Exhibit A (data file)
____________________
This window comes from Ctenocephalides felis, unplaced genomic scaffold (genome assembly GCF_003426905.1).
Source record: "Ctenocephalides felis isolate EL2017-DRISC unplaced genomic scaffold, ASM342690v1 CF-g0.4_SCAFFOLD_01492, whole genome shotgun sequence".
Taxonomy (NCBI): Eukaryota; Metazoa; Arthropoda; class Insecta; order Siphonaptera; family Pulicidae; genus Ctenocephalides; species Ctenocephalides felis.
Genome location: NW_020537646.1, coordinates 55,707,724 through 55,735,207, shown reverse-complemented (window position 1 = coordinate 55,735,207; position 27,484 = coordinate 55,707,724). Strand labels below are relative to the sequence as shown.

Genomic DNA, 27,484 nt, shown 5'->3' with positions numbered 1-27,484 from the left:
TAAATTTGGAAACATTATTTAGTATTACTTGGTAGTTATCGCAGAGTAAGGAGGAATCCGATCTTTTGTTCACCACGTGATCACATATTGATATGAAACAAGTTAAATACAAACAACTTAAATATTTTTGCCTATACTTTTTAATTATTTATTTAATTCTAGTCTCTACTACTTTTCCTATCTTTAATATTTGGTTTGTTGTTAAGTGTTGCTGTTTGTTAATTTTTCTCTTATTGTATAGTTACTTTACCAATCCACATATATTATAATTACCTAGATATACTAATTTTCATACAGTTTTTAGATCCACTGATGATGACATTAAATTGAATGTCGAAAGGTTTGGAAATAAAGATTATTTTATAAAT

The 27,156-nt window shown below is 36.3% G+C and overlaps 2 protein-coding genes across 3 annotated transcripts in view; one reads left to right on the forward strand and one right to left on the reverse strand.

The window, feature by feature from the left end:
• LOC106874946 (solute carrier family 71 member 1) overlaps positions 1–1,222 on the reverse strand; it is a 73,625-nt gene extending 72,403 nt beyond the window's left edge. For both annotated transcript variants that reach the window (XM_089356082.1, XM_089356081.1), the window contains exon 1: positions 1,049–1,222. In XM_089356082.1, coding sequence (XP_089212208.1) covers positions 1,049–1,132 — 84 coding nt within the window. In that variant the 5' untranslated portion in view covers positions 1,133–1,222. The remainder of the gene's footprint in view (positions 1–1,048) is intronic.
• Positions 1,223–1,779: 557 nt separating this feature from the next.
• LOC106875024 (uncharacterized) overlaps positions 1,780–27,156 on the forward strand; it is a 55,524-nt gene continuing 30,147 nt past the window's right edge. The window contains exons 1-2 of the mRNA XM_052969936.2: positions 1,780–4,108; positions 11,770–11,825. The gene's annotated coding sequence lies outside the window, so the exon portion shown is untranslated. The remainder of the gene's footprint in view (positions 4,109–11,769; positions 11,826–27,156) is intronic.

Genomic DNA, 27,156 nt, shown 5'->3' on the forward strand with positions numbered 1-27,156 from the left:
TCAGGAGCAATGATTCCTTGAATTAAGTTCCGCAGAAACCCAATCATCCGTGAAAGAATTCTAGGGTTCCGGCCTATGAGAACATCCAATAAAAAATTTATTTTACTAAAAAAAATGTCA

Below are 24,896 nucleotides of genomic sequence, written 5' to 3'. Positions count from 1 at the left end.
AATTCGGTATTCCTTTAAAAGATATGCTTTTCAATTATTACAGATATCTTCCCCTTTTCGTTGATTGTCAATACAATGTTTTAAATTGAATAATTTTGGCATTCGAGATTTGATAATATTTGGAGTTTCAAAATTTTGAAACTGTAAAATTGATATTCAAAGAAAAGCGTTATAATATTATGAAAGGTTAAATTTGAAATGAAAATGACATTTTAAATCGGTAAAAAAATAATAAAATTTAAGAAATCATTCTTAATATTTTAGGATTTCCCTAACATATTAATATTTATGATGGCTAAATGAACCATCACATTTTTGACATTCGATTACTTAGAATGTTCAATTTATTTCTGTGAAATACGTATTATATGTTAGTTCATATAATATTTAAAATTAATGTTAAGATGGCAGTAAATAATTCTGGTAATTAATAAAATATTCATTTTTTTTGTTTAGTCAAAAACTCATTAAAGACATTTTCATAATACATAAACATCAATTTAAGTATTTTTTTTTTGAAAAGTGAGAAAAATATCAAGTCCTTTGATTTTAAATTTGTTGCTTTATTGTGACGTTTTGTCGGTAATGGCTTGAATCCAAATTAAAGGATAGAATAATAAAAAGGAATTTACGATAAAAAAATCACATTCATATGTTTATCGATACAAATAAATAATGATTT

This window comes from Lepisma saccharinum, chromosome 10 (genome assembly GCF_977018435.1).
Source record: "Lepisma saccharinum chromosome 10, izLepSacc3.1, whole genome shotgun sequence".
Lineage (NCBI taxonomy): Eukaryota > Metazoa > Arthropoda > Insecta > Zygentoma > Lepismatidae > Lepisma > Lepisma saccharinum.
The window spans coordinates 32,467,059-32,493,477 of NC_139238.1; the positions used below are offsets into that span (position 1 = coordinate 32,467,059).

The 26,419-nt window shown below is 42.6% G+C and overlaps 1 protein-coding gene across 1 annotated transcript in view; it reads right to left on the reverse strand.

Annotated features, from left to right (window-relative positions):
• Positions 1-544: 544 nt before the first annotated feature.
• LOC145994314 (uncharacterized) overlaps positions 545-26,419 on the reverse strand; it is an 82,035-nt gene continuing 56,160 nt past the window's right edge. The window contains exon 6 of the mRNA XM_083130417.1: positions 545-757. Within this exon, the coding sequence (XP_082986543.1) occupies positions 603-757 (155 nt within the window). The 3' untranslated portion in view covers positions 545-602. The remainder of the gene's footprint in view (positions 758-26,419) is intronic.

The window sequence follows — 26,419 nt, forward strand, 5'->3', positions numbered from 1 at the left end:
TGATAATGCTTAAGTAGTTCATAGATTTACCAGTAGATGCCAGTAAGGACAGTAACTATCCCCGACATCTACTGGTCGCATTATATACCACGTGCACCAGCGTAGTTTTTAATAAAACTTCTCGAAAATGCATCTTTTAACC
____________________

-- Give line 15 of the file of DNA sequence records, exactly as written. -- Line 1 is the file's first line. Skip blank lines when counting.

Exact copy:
AATTCGGTATTCCTTTAAAAGATATGCTTTTCAATTATTACAGATATCTTCCCCTTTTCGTTGATTGTCAATACAATGTTTTAAATTGAATAATTTTGGCATTCGAGATTTGATAATATTTGGAGTTTCAAAATTTTGAAACTGTAAAATTGATATTCAAAGAAAAGCGTTATAATATTATGAAAGGTTAAATTTGAAATGAAAATGACATTTTAAATCGGTAAAAAAATAATAAAATTTAAGAAATCATTCTTAATATTTTAGGATTTCCCTAACATATTAATATTTATGATGGCTAAATGAACCATCACATTTTTGACATTCGATTACTTAGAATGTTCAATTTATTTCTGTGAAATACGTATTATATGTTAGTTCATATAATATTTAAAATTAATGTTAAGATGGCAGTAAATAATTCTGGTAATTAATAAAATATTCATTTTTTTTGTTTAGTCAAAAACTCATTAAAGACATTTTCATAATACATAAACATCAATTTAAGTATTTTTTTTTTGAAAAGTGAGAAAAATATCAAGTCCTTTGATTTTAAATTTGTTGCTTTATTGTGACGTTTTGTCGGTAATGGCTTGAATCCAAATTAAAGGATAGAATAATAAAAAGGAATTTACGATAAAAAAATCACATTCATATGTTTATCGATACAAATAAATAATGATTT